Foods & Culinary

The Dallas chef wants to redefine our understanding of southern cuisine

In 2009, Dallas-based chef Tiffany Derry received a call that would change her culinary career forever. On the other end of the line was TV production company Magical Elves, who asked the cook if she would like to appear on the seventh season of Bravo’s culinary contest series Top chef. “I said yes, right, that’s not Top chef. Stop calling me, ”Derry recalls. “I said no at first. I don’t do theater, I’ve never lived or worked with people. Then they said I could win $ 125,000 and my answer was, ‘Damn it. I’ll be there.’ I had never seen $ 125,000 before! ”

The rest, as they say, is history. In the years following her career on Top chef, Derry has turned into a real food TV celebrity with peerances Chopped, Top chef junior, Bar rescue, and of course the series that made them famous. She opened two locations of Roots Chicken Shake, a quick-casual place to toss crispy chicken that’s fried in duck fat. Most of the time, however, Derry didn’t run a full-service restaurant in her hometown. But that changed in June when she opened the much-anticipated Roots Southern Table in the Farmers Branch.

The last time Derry ran a full-service restaurant kitchen in Dallas was in 2013 when her critically acclaimed uptown hotspot Private Social closed its doors. Private Social opened in 2010 and made Derry a household name in Dallas. Loved by critics and diners alike, it is the place where Derry’s signature dish – incredibly crispy chicken fried to perfection in duck fat – was born. After Private Social closed, Derry went into business for himself, followed a variety of cooking and consulting appearances, made regular television appearances – and developed a vision for the restaurant that would become Roots.

Derry spent seven years meticulously searching for the right location for the restaurant and figuring out exactly what its identity should be. “The concept has changed slightly. In the beginning it was about how far I can push the boundaries of southern cuisine, ”she says. “Now it’s a matter of showing more reverence to what I call ‘family dinners’ or what we ate around the house as kids.”

Sliced ​​duck breast is served on a blue plate over dirty rice with a brown sauce on the edge

Peking duck breast over dirty rice with grilled peaches.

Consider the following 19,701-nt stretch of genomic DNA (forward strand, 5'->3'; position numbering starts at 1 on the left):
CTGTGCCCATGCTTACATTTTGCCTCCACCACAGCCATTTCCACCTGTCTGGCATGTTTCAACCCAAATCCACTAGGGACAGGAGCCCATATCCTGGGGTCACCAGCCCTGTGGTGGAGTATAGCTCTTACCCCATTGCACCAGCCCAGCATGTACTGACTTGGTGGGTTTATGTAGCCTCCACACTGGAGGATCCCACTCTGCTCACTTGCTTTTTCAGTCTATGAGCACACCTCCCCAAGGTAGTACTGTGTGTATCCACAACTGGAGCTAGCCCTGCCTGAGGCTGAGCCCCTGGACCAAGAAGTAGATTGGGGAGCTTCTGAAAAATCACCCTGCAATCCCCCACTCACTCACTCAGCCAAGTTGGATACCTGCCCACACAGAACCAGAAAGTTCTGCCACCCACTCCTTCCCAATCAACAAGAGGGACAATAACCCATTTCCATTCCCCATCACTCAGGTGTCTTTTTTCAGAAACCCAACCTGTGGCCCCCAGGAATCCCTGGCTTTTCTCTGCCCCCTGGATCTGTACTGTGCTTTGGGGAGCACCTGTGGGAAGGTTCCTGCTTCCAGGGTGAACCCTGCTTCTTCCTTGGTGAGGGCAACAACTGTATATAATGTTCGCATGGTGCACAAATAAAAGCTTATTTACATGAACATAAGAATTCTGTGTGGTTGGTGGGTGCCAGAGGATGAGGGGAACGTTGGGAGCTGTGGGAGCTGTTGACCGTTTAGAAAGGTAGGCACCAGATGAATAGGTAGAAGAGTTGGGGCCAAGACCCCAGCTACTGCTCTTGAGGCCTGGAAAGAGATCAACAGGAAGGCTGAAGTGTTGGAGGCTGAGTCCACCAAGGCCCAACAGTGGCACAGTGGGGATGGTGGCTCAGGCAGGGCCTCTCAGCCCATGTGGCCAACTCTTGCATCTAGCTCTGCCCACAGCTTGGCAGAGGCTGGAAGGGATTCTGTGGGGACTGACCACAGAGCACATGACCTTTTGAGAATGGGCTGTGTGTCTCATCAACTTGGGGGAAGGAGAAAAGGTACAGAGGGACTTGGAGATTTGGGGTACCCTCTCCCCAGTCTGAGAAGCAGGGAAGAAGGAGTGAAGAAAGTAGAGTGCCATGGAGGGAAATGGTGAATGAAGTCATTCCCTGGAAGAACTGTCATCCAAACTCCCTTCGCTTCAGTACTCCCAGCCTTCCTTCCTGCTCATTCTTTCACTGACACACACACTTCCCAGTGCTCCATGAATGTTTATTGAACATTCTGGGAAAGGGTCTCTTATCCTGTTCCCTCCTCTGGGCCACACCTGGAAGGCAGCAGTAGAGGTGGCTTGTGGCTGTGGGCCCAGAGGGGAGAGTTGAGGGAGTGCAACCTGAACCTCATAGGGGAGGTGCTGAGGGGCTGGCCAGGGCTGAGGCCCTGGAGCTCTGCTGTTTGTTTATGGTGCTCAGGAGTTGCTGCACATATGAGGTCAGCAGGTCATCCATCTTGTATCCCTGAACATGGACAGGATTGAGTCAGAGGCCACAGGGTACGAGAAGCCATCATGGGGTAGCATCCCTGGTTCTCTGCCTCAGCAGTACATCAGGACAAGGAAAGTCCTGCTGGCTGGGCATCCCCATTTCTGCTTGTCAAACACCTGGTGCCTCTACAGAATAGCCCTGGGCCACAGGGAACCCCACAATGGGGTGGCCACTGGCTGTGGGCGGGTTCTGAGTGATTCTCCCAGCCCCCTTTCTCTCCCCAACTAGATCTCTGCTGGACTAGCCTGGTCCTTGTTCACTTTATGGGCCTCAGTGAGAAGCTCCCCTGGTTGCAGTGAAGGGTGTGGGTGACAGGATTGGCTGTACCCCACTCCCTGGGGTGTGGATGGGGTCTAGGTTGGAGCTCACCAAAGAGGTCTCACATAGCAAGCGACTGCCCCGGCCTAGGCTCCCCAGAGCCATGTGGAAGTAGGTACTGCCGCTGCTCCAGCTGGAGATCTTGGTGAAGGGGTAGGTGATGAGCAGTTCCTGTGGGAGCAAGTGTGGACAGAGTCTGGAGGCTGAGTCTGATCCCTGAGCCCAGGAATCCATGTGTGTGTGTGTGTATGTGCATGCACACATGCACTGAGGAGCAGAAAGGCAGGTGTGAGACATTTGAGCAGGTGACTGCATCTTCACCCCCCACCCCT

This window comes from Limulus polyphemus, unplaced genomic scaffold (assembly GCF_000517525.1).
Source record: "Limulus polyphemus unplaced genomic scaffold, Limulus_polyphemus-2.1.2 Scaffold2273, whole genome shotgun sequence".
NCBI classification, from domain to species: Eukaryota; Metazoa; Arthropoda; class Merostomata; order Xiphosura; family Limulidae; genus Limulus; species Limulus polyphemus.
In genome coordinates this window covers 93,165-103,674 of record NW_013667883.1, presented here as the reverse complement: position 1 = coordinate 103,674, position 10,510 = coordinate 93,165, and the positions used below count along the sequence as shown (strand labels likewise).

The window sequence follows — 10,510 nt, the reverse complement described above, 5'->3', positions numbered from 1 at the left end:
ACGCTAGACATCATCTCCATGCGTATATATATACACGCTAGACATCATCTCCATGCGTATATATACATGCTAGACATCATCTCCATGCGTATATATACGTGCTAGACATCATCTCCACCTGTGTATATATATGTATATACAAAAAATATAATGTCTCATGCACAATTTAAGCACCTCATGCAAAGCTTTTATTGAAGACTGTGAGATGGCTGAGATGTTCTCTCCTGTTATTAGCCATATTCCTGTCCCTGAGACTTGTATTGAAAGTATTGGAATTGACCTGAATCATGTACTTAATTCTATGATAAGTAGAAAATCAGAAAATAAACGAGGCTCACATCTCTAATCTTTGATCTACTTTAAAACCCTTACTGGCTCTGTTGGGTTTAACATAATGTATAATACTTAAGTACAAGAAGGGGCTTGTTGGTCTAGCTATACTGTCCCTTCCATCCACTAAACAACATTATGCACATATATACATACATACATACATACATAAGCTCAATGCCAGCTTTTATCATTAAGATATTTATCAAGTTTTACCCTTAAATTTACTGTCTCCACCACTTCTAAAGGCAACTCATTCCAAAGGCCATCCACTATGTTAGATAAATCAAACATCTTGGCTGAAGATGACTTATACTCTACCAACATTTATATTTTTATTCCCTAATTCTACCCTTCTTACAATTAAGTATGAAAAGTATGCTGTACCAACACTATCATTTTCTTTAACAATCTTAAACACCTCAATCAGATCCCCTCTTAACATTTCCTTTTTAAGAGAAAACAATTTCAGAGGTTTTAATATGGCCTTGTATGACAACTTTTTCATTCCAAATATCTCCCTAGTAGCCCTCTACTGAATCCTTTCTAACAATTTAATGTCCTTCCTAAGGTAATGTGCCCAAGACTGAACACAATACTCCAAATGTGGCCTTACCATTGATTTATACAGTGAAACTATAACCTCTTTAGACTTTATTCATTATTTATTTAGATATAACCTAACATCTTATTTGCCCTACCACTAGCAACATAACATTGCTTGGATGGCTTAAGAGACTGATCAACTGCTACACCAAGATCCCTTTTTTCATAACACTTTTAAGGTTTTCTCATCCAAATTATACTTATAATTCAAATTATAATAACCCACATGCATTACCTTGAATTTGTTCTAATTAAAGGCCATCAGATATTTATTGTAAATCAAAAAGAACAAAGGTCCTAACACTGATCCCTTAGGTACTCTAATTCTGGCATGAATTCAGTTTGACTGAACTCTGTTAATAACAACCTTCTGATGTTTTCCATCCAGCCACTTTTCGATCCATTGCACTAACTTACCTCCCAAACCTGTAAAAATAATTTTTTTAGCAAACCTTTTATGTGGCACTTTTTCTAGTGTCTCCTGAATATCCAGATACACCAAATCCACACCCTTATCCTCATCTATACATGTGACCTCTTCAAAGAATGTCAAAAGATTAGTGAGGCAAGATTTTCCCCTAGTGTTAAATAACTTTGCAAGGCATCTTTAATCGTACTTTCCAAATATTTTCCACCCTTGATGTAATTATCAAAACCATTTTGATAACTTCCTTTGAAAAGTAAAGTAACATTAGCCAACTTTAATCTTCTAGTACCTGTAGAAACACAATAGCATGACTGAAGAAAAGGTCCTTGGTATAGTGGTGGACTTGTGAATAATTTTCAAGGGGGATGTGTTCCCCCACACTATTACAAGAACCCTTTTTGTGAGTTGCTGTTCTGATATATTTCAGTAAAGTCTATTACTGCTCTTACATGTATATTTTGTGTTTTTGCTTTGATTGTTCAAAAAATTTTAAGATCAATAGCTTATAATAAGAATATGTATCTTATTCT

Black-eye pea hummus served on a white plate and garnished with black-eye peas and celery leaves

Derry puts the finishing touches to their black-eyed pea hummus.

In addition, however, Derry had to fully embrace her southern identity, which can be a bit of a challenge for a classically trained chef with an interest in a variety of cuisines. “I didn’t feel very well in my whole southern area. I was still trying to figure things out, ”she says. “Southern food doesn’t get the recognition it deserves, and people have the wrong idea of ​​what they think ‘southern food’ really is. It’s not just macaroni and cheese and home cooking. It’s so much more. ”

The decision to bet on the cuisine of the South was an extremely complicated one, especially for one of the few prominent black chefs in the industry. In her previous restaurants, like the Private Social, Derry’s menu spanned a wide range of cuisines and influences, and she wasn’t sure if Southern cuisine was exactly what she wanted to represent in the industry. “There were things I had to go through in life to fully understand that I wanted to,” she says. “I didn’t want to be classified in a kitchen. Every time someone sees a black chef, they assume that you are cooking soul food or southern food. ”

Ultimately, Derry found that the southern kitchen was what she felt most comfortable with. At Roots Southern Table, Derry is redefining expectations of southern cuisine. For years, the foodways of the South have often been defined by white chefs, often masculine, and often to the exclusion of many influences that the cuisine has lost, including West African and Native American flavors. “It’s all about who stirs the pot. When you are in New Orleans and see this large Vietnamese community, these people are still southern cooking southern food. Everyone who settled in this area created dishes based on what was in that area and a unique cuisine developed. I’m more focused on telling these stories and what we can do with local ingredients from the south. ”